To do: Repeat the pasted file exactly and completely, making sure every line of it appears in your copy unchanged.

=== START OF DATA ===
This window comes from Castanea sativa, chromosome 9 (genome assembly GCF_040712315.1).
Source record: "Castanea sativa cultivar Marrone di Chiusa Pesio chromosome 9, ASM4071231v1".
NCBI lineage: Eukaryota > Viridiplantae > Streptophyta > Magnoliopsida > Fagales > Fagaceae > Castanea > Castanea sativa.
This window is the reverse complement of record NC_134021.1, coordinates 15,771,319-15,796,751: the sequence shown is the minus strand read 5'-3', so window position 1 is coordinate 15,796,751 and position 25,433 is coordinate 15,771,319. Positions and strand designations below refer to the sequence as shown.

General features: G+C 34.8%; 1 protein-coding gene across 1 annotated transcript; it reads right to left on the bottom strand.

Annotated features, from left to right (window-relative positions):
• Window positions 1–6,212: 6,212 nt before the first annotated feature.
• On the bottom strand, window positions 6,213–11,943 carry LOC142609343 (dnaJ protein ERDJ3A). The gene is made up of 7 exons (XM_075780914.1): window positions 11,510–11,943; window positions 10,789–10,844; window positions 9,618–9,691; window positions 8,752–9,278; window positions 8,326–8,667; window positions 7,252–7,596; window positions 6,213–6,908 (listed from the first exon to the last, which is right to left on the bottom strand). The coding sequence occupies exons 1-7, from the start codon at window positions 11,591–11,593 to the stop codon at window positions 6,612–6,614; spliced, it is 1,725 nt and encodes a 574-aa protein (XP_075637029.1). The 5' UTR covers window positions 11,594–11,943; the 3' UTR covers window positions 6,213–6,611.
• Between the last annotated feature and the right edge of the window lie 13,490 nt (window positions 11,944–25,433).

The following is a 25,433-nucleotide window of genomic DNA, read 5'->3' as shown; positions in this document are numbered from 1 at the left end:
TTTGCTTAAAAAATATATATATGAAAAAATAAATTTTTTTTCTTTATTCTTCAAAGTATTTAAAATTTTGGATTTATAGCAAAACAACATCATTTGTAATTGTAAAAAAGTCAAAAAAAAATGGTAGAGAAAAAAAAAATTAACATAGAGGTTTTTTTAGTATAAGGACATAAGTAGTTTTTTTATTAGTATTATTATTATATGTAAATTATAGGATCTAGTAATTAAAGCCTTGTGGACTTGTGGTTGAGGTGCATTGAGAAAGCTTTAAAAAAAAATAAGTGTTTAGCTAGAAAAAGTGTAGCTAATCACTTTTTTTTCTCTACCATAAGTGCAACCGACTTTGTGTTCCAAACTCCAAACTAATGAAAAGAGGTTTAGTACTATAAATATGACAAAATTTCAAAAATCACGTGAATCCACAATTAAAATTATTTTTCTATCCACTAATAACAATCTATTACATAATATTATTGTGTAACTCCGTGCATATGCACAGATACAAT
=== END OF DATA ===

This window comes from Castanea sativa, chromosome 9 (genome assembly GCF_040712315.1).
Source record: "Castanea sativa cultivar Marrone di Chiusa Pesio chromosome 9, ASM4071231v1".
NCBI lineage: Eukaryota > Viridiplantae > Streptophyta > Magnoliopsida > Fagales > Fagaceae > Castanea > Castanea sativa.
This window is the reverse complement of record NC_134021.1, coordinates 15,771,319-15,796,751: the sequence shown is the minus strand read 5'-3', so window position 1 is coordinate 15,796,751 and position 25,433 is coordinate 15,771,319. Positions and strand designations below refer to the sequence as shown.

General features: G+C 34.8%; 1 protein-coding gene across 1 annotated transcript; it reads right to left on the bottom strand.

Annotated features, from left to right (window-relative positions):
• Window positions 1–6,212: 6,212 nt before the first annotated feature.
• On the bottom strand, window positions 6,213–11,943 carry LOC142609343 (dnaJ protein ERDJ3A). The gene is made up of 7 exons (XM_075780914.1): window positions 11,510–11,943; window positions 10,789–10,844; window positions 9,618–9,691; window positions 8,752–9,278; window positions 8,326–8,667; window positions 7,252–7,596; window positions 6,213–6,908 (listed from the first exon to the last, which is right to left on the bottom strand). The coding sequence occupies exons 1-7, from the start codon at window positions 11,591–11,593 to the stop codon at window positions 6,612–6,614; spliced, it is 1,725 nt and encodes a 574-aa protein (XP_075637029.1). The 5' UTR covers window positions 11,594–11,943; the 3' UTR covers window positions 6,213–6,611.
• Between the last annotated feature and the right edge of the window lie 13,490 nt (window positions 11,944–25,433).

The following is a 25,433-nucleotide window of genomic DNA, read 5'->3' as shown; positions in this document are numbered from 1 at the left end:
TTTGCTTAAAAAATATATATATGAAAAAATAAATTTTTTTTCTTTATTCTTCAAAGTATTTAAAATTTTGGATTTATAGCAAAACAACATCATTTGTAATTGTAAAAAAGTCAAAAAAAAATGGTAGAGAAAAAAAAAATTAACATAGAGGTTTTTTTAGTATAAGGACATAAGTAGTTTTTTTATTAGTATTATTATTATATGTAAATTATAGGATCTAGTAATTAAAGCCTTGTGGACTTGTGGTTGAGGTGCATTGAGAAAGCTTTAAAAAAAAATAAGTGTTTAGCTAGAAAAAGTGTAGCTAATCACTTTTTTTTCTCTACCATAAGTGCAACCGACTTTGTGTTCCAAACTCCAAACTAATGAAAAGAGGTTTAGTACTATAAATATGACAAAATTTCAAAAATCACGTGAATCCACAATTAAAATTATTTTTCTATCCACTAATAACAATCTATTACATAATATTATTGTGTAACTCCGTGCATATGCACAGATACAAT